BOSTON - This is the year the Kenyans will face a homegrown challenge at the Boston Marathon, and it's not from the American runners or the undulations of Heartbreak Hill.
It's the New England weather: wet and windy and certain only to make things unpredictable when the world's longest-running annual marathon leaves Hopkinton for the 26.2-mile slog to Boston's Back Bay this morning.
"We are not used to that," said Joseph Kigora, part of a strong contingent trying to bring Kenya its 15th men's victory in 17 years.
Defending champions Robert Cheruiyot and Rita Jeptoo are back, but the weather won't be at all like the calm and clear 53-degree weather for last year's Kenyan sweep. Forecasts call for 3 to 5 inches of rain, start temperatures in the mid to upper 30s and wind gusts blowing in runners' faces at up to 25 mph.
The foul weather is certain to slow the pace for the top runners a year after Cheruiyot broke the course record in 2 hours, 7 minutes, 14 seconds.
"I don't think they'll like it, but they're still great competitors," four-time winner Bill Rodgers said. "What happens is you get upsets. The top runners are so used to being up front and fighting for the win, and that can be disastrous."
Although Kenyans certainly have run in the cold at high altitudes back home - and in all kinds of weather when they train abroad - several said that they are not used to fighting against strong winds.
"The problem is that wind," Stanley Leleito said. "But only rainy is OK."
A slow pace usually leads to a more tactical - and more exciting - race up front. More of a concern for organizers is how the weather will affect the 20,000 also-rans, who will be out longer and more likely to need medical care.
"The interest is to get them out of the elements as quickly as possible," race director Dave McGillivray said between meetings with state and local officials on how to handle the storm. "With hypothermia, you can't take something to make it go away. You have to get into a warmer environment."
McGillivray said organizers will take buses used to drive runners out to the start and station them along the course, to provide shelter and a ride back for dropouts. More shelters are being arranged in schools and other buildings along the route.
Pumps have been stationed at low-lying areas in case of flooding. Ponchos will be provided for workers assigned outdoors. Runners were warned in an e-mail blast to wear appropriate clothing.
"We've played out every scenario possible," McGillivray said.
Adding to the logistical struggle is a new starting time - 10 a.m. for the main field, after more than 100 years of noon starts - that was adopted in part because of a few years of afternoon heat.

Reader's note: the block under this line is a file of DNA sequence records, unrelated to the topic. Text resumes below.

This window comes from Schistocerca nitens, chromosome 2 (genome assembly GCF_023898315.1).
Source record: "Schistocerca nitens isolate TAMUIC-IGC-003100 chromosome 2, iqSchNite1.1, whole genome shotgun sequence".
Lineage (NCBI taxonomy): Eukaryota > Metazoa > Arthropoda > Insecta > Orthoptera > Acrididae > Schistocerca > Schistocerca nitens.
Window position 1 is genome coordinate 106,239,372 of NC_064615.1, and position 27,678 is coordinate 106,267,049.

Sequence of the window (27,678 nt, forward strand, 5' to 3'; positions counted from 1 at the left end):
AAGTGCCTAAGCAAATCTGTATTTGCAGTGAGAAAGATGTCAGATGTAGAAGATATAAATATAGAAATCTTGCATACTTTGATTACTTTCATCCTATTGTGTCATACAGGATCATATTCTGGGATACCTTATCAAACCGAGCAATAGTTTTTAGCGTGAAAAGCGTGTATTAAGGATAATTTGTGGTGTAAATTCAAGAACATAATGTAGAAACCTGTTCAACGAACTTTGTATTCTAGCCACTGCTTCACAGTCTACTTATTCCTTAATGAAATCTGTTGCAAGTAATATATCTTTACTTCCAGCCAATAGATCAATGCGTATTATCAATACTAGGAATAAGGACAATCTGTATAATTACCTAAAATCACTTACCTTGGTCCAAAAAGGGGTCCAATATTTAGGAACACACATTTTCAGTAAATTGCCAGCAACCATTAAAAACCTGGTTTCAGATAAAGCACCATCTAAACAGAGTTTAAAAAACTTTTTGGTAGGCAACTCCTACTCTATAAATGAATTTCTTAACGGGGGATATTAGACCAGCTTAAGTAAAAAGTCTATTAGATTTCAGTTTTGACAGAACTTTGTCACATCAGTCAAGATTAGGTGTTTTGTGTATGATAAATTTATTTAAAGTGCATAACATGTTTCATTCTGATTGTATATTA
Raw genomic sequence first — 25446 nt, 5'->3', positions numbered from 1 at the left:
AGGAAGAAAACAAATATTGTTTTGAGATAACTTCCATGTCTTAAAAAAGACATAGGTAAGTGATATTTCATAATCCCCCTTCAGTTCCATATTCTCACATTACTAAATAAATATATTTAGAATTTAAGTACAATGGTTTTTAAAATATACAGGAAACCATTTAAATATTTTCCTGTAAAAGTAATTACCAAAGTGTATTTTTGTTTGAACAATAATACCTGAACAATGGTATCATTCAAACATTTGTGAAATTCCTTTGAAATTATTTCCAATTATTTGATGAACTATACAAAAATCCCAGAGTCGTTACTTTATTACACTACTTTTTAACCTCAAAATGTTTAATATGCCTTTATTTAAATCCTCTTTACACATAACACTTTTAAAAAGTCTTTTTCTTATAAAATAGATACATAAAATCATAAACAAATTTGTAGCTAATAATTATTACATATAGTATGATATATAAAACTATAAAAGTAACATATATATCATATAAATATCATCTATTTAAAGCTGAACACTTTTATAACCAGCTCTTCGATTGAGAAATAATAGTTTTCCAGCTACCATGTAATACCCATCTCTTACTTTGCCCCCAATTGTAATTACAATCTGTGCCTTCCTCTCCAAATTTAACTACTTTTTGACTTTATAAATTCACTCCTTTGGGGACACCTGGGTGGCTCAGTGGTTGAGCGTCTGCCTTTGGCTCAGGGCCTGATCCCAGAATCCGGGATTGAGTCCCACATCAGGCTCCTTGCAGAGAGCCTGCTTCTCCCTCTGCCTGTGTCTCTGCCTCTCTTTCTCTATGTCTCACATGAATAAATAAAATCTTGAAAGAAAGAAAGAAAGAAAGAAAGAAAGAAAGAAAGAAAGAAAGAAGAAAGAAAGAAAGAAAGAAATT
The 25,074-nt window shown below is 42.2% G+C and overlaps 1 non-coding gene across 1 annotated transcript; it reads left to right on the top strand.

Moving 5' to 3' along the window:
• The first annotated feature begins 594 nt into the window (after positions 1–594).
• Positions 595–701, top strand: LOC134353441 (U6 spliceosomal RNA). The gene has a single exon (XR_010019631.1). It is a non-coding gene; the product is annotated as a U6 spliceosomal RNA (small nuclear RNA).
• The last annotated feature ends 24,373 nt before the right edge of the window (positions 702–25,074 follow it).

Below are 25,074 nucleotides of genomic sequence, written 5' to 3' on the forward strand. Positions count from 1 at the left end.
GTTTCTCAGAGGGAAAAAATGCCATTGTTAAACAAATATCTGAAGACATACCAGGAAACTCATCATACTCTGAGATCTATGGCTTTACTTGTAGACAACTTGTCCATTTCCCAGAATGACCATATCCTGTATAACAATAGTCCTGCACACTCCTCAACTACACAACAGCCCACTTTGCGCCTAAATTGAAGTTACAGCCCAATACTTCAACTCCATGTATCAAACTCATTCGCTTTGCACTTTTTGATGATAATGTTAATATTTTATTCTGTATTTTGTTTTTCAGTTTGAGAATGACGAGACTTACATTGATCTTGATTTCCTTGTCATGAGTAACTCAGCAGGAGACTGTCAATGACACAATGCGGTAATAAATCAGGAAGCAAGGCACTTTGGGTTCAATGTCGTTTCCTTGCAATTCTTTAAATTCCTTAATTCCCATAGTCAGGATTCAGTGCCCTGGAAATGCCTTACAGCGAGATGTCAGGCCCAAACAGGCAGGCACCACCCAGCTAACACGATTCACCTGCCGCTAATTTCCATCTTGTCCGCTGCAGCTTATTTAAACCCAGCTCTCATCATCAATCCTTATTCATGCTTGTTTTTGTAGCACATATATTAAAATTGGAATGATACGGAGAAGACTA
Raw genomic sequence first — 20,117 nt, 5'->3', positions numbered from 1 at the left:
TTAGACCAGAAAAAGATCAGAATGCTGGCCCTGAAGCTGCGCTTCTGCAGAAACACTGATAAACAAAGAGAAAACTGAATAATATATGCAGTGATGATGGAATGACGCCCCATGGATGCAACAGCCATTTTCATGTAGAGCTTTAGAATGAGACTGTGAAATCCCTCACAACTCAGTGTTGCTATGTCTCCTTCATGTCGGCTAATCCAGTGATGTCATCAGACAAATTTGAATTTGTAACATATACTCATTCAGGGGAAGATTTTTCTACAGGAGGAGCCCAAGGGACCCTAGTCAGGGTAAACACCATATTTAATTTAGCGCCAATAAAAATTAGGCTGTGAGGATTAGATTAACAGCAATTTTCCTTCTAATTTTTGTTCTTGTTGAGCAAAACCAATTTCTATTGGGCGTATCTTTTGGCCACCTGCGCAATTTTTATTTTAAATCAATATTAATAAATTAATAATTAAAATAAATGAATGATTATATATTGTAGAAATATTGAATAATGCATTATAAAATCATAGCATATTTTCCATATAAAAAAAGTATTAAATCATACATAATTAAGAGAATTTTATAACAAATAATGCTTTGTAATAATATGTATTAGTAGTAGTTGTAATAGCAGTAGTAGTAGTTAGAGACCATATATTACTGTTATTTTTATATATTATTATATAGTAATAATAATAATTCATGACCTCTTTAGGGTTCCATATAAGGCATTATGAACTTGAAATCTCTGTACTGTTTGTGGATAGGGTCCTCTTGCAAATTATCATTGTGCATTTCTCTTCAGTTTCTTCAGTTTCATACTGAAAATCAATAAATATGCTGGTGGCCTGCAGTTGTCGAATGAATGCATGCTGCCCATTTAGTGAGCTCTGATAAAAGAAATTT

The earlier start also will allow the cities and towns along the route to have their roads back sooner. "It was a long time coming," McGillivray said. "Basically, 110 years." Cheruiyot won Boston in 2003 and again last year, then went on to win the Chicago race in a bizarre finish. As he raised his hands to celebrate, he slipped on the slickened finish line and banged his head on the pavement. Although at first it wasn't even clear he made it to the end, his torso bounced across the line as he fell. "I thought maybe it was the end of my career," he said. Cheruiyot said he did not sleep for more than a month. He needed therapy for his back and sometimes experienced blurry vision. It's not entirely clear - even to him - whether he has fully recovered from the accident: Three weeks ago, he went back to the hospital after getting headaches about 15 miles into a training run. But if he makes it to the tape this time, he promises to be more careful. "I don't think there is something to slide on," he said with a smile. Cheruiyot's dual victories last year put him in first place in the race for the first World Marathon Majors $500,000 bonus; a win today would all but clinch it. On the women's side, New York champion Jelena Prokopcuka leads with 40 points (25 points are awarded for a win, 15 for second), and defending Boston champion Rita Jeptoo is tied for second with Berhane Adere at 30 points apiece. Deena Kastor, the top American hope and the defending London champion, is tied for fourth. The bonuses will be paid to the top men and women after the world championships in Osaka, Japan, and fall marathons in Berlin, Chicago and New York. Another side race going on in Boston is the U.S. women's marathon championships. The top American in the women's field will earn the national title, a $25,000 bonus and a spot in the world championship field.comments powered by Disqus